Aware that this is true, my goal in summarizing Romans below is neither to conform to popular understanding nor to reject it. I neither seek to stand in Luther’s shadow nor to run from it. With your Bible at your side, you will have to judge to what extent I have been successful in summarizing Paul.
Whatever message we understand embedded within Romans will greatly influence how we interpret grace. This in turn will shape our Christian behaviors, values and teachings. Continue reading “The Gravity of Grace (3): Romans 1-8 Overview”
Have you ever bumped your toe, banged your knee, or walked into a wall? I’m not talking about pain that comes from being a walking phone-zombie, but rather from the blindness that comes about from walking in the dark. Walking without sight presents great challenges. Those with good eyesight only experience those challenges rarely. But those experiences provide great lessons for us. It should not surprise us that God uses the physical realities of blindness to teach far more important spiritual lessons.
Jesus healed the physically blind as proof that he could give sight to those who were spiritually blind (John 9:1-7). The blind receiving their sight was one of the signs demonstrating he was the Messiah (Luke 7:22).
Jesus is the light of the world (John 1:5-9; 8:12). He came to shine light into the darkness (John 12:46), so that we might see where we are going (John 12:35), and not stumble (John 11:10). Continue reading “The Value of vision”
The quote appears now and again, and each time I read it I appreciate it less and less. It is sometimes attributed to Francis of Assisi, but one never sees attribution, so it’s doubtful that the Catholic figure ever wrote it. It appears in several forms, sometimes one compound sentence; at other times, as two separate sentences.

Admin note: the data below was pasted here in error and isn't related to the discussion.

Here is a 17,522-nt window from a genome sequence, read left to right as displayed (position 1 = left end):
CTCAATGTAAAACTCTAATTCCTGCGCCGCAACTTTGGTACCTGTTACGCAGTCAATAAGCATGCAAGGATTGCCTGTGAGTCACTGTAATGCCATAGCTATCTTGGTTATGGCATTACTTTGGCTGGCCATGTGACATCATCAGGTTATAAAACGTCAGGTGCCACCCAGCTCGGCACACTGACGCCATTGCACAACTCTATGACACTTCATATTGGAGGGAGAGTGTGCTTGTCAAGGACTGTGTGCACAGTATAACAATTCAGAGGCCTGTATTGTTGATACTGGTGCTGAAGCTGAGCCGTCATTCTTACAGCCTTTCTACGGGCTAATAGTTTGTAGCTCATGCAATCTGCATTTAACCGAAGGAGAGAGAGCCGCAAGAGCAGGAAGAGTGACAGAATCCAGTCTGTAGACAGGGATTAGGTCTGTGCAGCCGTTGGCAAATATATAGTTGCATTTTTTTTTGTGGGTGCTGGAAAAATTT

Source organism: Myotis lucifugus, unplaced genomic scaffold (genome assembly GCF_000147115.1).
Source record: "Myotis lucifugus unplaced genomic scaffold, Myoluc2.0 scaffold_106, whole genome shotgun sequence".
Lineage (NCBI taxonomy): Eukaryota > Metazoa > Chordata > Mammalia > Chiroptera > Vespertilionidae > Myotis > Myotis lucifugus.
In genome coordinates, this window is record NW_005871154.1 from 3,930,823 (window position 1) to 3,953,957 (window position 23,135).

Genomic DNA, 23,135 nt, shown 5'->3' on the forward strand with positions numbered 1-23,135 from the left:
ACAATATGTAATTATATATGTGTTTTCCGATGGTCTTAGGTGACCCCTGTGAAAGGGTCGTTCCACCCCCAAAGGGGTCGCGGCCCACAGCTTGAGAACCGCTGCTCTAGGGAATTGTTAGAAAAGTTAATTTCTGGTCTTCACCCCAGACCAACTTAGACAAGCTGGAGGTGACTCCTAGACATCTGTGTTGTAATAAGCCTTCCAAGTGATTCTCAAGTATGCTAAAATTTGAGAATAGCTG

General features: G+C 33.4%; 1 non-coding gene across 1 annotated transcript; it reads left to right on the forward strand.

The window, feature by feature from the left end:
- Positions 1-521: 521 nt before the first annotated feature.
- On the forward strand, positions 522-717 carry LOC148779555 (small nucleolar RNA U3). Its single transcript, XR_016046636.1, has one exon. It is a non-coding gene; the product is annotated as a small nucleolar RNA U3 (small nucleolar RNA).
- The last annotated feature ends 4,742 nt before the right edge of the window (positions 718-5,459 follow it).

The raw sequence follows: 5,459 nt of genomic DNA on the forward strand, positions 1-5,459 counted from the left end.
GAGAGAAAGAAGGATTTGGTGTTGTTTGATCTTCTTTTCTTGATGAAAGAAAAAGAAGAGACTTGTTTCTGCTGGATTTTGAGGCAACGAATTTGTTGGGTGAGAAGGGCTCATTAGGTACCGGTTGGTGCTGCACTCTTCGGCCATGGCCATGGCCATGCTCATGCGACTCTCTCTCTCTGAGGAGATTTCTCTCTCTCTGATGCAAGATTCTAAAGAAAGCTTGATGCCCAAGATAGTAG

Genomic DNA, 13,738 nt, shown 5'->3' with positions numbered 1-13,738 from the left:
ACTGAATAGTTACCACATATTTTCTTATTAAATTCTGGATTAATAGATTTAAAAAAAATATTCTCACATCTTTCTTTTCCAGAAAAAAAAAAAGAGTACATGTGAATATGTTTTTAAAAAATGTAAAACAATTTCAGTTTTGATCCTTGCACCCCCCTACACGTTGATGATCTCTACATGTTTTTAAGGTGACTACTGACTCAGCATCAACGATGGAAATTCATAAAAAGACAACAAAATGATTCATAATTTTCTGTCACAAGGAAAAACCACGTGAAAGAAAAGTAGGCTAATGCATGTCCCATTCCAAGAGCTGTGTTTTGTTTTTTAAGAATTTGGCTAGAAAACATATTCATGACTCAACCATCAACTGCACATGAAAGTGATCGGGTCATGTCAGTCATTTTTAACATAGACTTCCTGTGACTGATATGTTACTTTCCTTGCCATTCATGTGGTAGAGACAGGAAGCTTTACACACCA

I fail to appreciate it because it sets up a conflict of sorts between words and life. It expresses an unbiblical dichotomy. Continue reading “Let there be life”
What an amazing thing it is to have ears!
Think of all the things one hears in the course of a day. As I was playing golf with my grandson today, we heard the nice sound a golf ball makes when it is well hit by a metal golf club. We turned at one point in the day and heard the rustle of a deer just before it broke through the woods into the fairway. What is more relaxing than the sound of rain falling gently on leaves?
Yet, there is more to hearing than the ability to detect sounds. There are many people who hear the biblical and moral advice of parents only to walk away without really hearing anything at all. There are those who have heard the truth once but now are so far away from it as to seem ignorant of it. Continue reading “How’s your hearing?”
“Oh, give thanks to the Lord, for he is good! For his mercy endures forever. . . . Oh, that men would give thanks to the Lord for his goodness, and for his wonderful works to the children of men! For he satisfies the longing soul, and fills the hungry soul with goodness” (Psalm 107:1, 8-9 NKJV).
Among the innumerable attributes of God, one of the most emphasized in Scripture is his goodness. This is made evident from the beginning of creation. As God made the various parts of the universe we are repeatedly told, “And God saw that it was good” (Genesis 1:10, 12, 18, 21, 25; see also verse 4). Finally after all was done, “Then God saw everything that he had made, and indeed it was very good” (Genesis 1:31). Continue reading “Give thanks for goodness”
Wake up! These are two words which can annoy us, startle us, or return us to reality. When we are woken up in the middle of the night by a person, our telephone, or even the alarm, we can be annoyed or even startled. What about falling asleep in a class or during someone’s presentation? Or perhaps we have just ‘drifted off’ and need to be called back to reality.
Jesus used these two words to try to get the Christians in Sardis to see the need to return to a real life of following him. Continue reading “Wake up!”